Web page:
Property Chains: All You Need to Know
Property Chains: All You Need to Know
Buying a new home is, in equal parts, exciting and nerve-wracking. In fact, according to one study, moving house is one of the most stressful events in life. There are boxes to pack, change of address forms to fill out and authorities to notify. But that all pales in comparison to the prospect of the dreaded property chain.
Moving is overwhelming enough, but consider the turmoil you would find yourself in if you found the home of your dreams, you committed to move — and then you heard that the sale had fallen through. You’re unable to move into that perfect house because the chain has collapsed. Scenarios such as this are a regular and unfortunate occurrence — but are they inevitable?
Let’s explore what a property chain is, why one might collapse and how you could avoid a property chain altogether.
What Is a Property Chain?
A property chain is a group of properties whose sales depend on each other. These buyers and sellers are connected (like a chain) because everyone is either buying or selling a property from each other. The chain starts with a party who is only buying a property — and at the other end is someone who is only selling. It is the people in the middle (the “links” in the chain) who are under pressure to coordinate the sale of their properties to purchase a new one.
To add to the confusion, links don’t just involve vendors and buyers. Every party involved will be working with an estate agent, a conveyancer, a surveyor and a mortgage lender. Everyone involved has a role to play and the longer the chain gets, the more fragile it becomes.
What Is the Average Length of a Property Chain?
How long is a piece of string, how long is a property chain? The answer is, we don’t have the official figures to answer this question. What we do know is, they can get very long. Some online forums have examples of property chains of ten properties or more.
Chain Free Houses
What is a chain-free house? A chain-free property is one where neither the vendor nor the buyer is relying on another purchase or sale to ensure a change of ownership takes place. If this sounds too good to be true, it’s because this occurrence is infrequent. We can demonstrate an example using a Part Exchange deal. In a scenario like this, there are only two parties involved — the vendor and the housing developer. The vendor sells their property to a developer, who in turn guarantees them a home in exchange. In such scenarios, the vendor can remain in their home until their new house is ready.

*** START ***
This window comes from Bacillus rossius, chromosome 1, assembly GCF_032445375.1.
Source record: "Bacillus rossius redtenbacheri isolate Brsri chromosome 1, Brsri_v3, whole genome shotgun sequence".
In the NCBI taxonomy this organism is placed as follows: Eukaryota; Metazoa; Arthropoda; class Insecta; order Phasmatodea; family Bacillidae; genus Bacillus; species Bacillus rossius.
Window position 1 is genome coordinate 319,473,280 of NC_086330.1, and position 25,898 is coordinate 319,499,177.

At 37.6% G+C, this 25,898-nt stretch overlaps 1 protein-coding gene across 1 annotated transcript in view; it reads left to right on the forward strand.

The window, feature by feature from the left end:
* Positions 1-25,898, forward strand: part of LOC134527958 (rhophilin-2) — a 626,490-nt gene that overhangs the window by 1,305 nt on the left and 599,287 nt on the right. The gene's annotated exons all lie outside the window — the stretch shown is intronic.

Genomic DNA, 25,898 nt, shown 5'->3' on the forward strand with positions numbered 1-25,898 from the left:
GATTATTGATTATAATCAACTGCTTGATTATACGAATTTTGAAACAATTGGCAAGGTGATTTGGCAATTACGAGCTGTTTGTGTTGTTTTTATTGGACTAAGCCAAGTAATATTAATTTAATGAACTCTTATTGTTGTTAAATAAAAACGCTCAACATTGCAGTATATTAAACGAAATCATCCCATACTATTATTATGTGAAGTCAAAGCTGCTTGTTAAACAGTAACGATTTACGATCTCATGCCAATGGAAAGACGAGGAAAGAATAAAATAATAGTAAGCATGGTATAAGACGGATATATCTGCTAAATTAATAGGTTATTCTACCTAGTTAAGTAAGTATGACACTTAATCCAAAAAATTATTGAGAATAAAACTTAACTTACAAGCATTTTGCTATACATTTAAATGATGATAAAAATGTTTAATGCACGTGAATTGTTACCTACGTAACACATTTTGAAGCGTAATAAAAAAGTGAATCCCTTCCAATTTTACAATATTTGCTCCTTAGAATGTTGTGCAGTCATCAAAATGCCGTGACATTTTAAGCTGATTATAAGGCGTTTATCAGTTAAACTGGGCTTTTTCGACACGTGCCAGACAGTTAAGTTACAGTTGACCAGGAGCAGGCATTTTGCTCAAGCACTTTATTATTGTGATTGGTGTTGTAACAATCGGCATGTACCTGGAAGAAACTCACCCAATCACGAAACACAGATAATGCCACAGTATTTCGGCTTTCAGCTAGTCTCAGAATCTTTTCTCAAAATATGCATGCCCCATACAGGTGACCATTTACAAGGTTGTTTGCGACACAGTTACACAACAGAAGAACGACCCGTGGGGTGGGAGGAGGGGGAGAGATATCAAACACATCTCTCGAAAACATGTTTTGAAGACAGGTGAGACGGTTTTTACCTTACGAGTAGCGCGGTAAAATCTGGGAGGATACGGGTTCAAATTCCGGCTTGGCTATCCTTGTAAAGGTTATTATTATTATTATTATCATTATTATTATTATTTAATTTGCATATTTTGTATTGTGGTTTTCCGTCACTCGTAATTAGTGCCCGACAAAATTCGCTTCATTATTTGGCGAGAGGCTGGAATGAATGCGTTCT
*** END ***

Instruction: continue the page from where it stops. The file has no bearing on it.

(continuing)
Below are other chain-free examples:
- An empty house (for example, following a death or a repossession)
- The vendor has another home to move into
- The buyers are first-time buyers — they have no chain to deal with
What Is a Broken Property Chain?
With so many people involved in a chain, there is a lot of opportunity for something to go wrong. Each link has vulnerabilities — and it doesn’t take a lot for a property chain to collapse. A broken property chain is when — for one reason or another (examples of which are covered below) — a sale or purchase of a property falls through. Given that everyone else is dependent on the next link in the chain, everyone is affected.
According to a 2016 survey by Which? as much as three in 10 property purchases collapse, which comes at an average cost of nearly £3,000 to each buyer.
How Does a Property Chain Break?
What are the common causes of property chains breaking? Chains can fall apart for several reasons, including:
- A survey can show serious problems with a property, meaning a sale can’t go through
- The buyer is unable to get the finance they need
- One of the legal companies involved might take too long with the necessary paperwork
- One of the parties might fall ill
- A change of circumstance — a party might lose their job or split from their partner
- A seller or buyer can change their minds about selling or buying
How to Avoid Broken Property Chains
As you might have heard, the chain will progress at the same rate as the slowest link. When one sale goes wrong, it has a domino effect that impacts the remaining links in the chain. But there are some ways you can manage, or avoid broken property chains.
- Try to have multiple offers for your property. If you can find a chain-free buyer, (for example, a first-time buyer), the process is likely to go much more smoothly.
- You can consider short-term accommodation until you buy your new home, so the transactions aren’t dependent on each other. This option could involve renting or staying with family. It might take some time before you find a home to buy, but being chain-free makes you more attractive to vendors.
- Look for properties with no upward chain — for example, a new build or an empty house.
- Consider a Part Exchange option — this rids you of a sales chain and speeds up the purchasing process.
- Get the seller of the property you’re buying to firmly agree on a moving out date.
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Part Exchange and Broken Property Chains
If you’re eager to move out and move on up, part exchange is a solution that might appeal to you — particularly if you’re eager to avoid the potential mess of a property chain. With part exchange, a property developer buys your house directly from you and you are guaranteed a new build house without the worry of a chain-breaking — and without the lengthy wait that inevitably accompanies the house buying process. This solution allows you to move on — without the worry of the house of cards crashing.
Property Chains: All You Need to Know is a feature post – you might also like my post on a handy guide to buying your first property in London